Welcome to the roundup of the 21st edition of Novel Food, the literary/culinary event that Lisa of Champaign Taste and I created in 2007 and that I continue to host with great pleasure, as it brings together two of my passions: literature and food. Novel Food is about literary works (prose or poetry) that inspire the preparation of dishes.
Like all its predecessors, the current edition includes a lovely set of posts, each describing a literary work that the blogger read and the dish that the reading inspired. Please, follow me on a short literary/culinary tour. For each contribution, I will offer a small bite to whet your appetite for more: follow the link to read the details of the special connection between written word and food that each participant has created.
I hope that by the time you reach the end of this post, you will have a nice reading and cooking list to be used in the near future.
"Monsieur Arthens... is a great food critic who, on his deathbed, tries to find a sublime and forgotten flavor of his life. So, begins a journey in the memories from his childhood, holidays with his family, stages of his career. The decisive choice to make a “cracked” bread comes from the Arthens’s memory of his summers by the sea, with the warm and golden sand that looks like freshly baked bread, with cracks in the crust that seem plow grooves."
This "is the story of a runaway princess, warring principalities and rip roaring adventure... Which recipe to feature? I gravitated immediately to the idea of scones, especially when I read the description of Berdi's. 'Pauline stared longingly at the golden-crusted blackberry scones as they disappeared layer after layer into the basket' (163)."
"Tarquin Hall's wonderful mystery series featur[es] Vish Puri, a portly but vain, bombastic but decent-hearted, Punjabi detective in modern Delhi... [A] Chicken Frankie is a roti slathered with spicy chicken bits, chopped tomatoes, onions, cilantro and hot peppers and then rolled up to be eaten out of hand."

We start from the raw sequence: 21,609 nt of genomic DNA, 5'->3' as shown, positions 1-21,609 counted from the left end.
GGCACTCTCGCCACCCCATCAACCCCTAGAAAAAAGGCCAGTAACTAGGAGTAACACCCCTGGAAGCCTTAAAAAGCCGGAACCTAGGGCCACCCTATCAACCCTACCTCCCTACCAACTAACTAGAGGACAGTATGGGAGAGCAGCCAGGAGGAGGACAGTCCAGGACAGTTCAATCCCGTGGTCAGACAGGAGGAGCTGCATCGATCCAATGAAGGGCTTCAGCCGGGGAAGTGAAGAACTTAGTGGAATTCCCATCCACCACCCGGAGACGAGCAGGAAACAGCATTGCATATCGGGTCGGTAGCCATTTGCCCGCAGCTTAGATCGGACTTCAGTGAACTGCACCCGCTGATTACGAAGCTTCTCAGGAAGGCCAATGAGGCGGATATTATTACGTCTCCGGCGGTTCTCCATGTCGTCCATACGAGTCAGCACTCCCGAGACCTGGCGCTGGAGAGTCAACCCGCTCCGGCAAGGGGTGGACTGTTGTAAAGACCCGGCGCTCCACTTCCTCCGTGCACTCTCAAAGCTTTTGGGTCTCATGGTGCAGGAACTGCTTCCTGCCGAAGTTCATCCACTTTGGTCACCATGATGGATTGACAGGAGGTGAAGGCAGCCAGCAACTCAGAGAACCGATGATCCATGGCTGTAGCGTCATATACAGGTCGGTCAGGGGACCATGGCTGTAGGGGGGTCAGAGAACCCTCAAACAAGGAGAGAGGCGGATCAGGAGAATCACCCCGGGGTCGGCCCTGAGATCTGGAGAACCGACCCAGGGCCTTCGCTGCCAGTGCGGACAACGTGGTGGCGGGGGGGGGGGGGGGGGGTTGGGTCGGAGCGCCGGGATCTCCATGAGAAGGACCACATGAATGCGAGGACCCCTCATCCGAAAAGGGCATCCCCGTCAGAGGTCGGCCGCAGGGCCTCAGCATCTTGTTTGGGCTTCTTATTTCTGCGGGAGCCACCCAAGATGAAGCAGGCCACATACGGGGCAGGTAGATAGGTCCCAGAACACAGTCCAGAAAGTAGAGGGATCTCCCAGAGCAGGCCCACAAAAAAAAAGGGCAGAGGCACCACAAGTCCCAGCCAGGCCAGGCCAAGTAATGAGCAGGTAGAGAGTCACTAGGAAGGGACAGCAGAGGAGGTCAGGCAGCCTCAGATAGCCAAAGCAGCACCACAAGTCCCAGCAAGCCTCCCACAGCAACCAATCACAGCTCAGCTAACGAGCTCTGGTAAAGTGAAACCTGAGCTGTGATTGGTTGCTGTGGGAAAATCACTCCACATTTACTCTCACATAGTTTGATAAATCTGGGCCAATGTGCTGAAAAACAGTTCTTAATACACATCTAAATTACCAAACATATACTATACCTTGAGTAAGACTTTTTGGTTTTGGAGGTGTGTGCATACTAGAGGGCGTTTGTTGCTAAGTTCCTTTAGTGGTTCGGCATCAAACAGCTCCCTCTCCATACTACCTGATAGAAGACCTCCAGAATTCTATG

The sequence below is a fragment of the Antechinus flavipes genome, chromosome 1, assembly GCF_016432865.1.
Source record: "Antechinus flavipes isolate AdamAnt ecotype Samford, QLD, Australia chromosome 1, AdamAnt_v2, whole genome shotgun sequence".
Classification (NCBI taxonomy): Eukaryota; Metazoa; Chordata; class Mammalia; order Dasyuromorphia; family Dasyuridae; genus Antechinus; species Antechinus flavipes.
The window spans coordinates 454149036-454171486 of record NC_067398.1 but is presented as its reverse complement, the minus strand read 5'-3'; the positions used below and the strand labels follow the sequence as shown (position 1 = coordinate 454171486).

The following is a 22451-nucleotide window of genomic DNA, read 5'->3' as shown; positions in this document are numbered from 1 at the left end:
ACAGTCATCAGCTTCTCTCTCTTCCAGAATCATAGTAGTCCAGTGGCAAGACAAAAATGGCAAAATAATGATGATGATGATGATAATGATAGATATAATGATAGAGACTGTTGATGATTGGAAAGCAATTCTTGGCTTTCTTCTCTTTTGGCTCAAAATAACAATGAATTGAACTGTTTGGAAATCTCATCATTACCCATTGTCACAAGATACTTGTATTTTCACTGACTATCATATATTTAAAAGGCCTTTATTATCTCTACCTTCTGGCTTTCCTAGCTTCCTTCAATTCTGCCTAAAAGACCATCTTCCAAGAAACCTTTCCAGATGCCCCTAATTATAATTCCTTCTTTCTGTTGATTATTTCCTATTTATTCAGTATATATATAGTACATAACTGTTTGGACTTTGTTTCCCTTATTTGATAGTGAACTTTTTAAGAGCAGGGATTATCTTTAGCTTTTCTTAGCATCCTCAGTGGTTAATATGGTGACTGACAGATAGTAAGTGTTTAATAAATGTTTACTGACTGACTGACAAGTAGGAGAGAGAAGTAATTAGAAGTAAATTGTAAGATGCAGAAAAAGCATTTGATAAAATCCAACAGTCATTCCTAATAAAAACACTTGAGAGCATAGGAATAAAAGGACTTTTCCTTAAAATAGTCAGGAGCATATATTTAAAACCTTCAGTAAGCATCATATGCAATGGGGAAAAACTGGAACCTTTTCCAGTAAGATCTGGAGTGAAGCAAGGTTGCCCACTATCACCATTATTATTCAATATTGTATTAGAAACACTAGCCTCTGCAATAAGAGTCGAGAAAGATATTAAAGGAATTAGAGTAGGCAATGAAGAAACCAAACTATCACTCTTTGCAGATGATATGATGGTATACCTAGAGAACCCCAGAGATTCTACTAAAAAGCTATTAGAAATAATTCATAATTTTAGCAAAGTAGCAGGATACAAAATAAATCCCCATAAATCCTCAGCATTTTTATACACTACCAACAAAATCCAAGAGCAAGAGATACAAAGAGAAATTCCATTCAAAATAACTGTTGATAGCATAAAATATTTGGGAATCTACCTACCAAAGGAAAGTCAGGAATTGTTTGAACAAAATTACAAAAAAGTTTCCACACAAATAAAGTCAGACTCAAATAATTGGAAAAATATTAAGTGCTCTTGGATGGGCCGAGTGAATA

"Each Pie Maker is called to a particular type of pie. It is a deeper, more profound relationship than a favorite pie or one’s specialty. It is closer to destiny or fate." Debra was called to "an Amish classic that falls in a category of pie that relies on a rich mix of cream and eggs to bind the fruit... It’s like having pie and ice cream wrapped into one, especially when served cold."
"I had bookmarked - quite literally, with scraps of paper - all sorts of quotes from the novel, where food is used to evoke a picture or emotion and where we have lengthy descriptions and snippets of recipes of the food Framboise makes and that her mother used to make... One of the desserts I particularly remember from the novel is clafoutis - a sort of fruit tart cooked in an eggy batter (and without a pastry base)."
This "is a book that pulls you in and builds the angst with every page. A book about a woman in her eighties trying to find out what happened to her best friend while her mind disintegrates and her anguish and anxiety build shouldn't be this captivating but it is... With Maud's getting lost in her mind, some of that food repeats itself over and over primarily with summer squash... and the canned peaches she keeps buying much to her daughter's dismay."
"Reading the book... prompted me to learn a bit about Persian cuisine." Red beets, an item in her spring CSA box made her "create a Persian-inspired lentil soup that would contain seasonal and local vegetables."
"Ever since reading the first [novel], I have had in mind to create a dish inspired by Gemma's [red] hair. Fresh carrots in my CSA share were my other source of inspiration... The sweetness of carrots and the creaminess of fromage blanc blend well and the 'crazy dough' offers a discreet and slightly rustic support to the duo."
My special "thank you!" goes to the event's participants: I hope you had as much fun as I always do when I host this event. You will find a link to this roundup and to those of the earlier editions on this page.
The next edition of Novel Food will be in late summer: I will announce it here, on The Food Blog Diary, and other venues, so stay tuned. The Food Blog Diary is the lovely event announcement site created and maintained by Jacqueline of Tinned Tomatoes. Visit the site to read about current events and let her know about your event and she will post it on her well-organized site. Thank you, Jacqueline!
In the meantime, read good books (maybe with the next Novel Food in mind), cook good dishes, and otherwise savor life's local and seasonal offerings.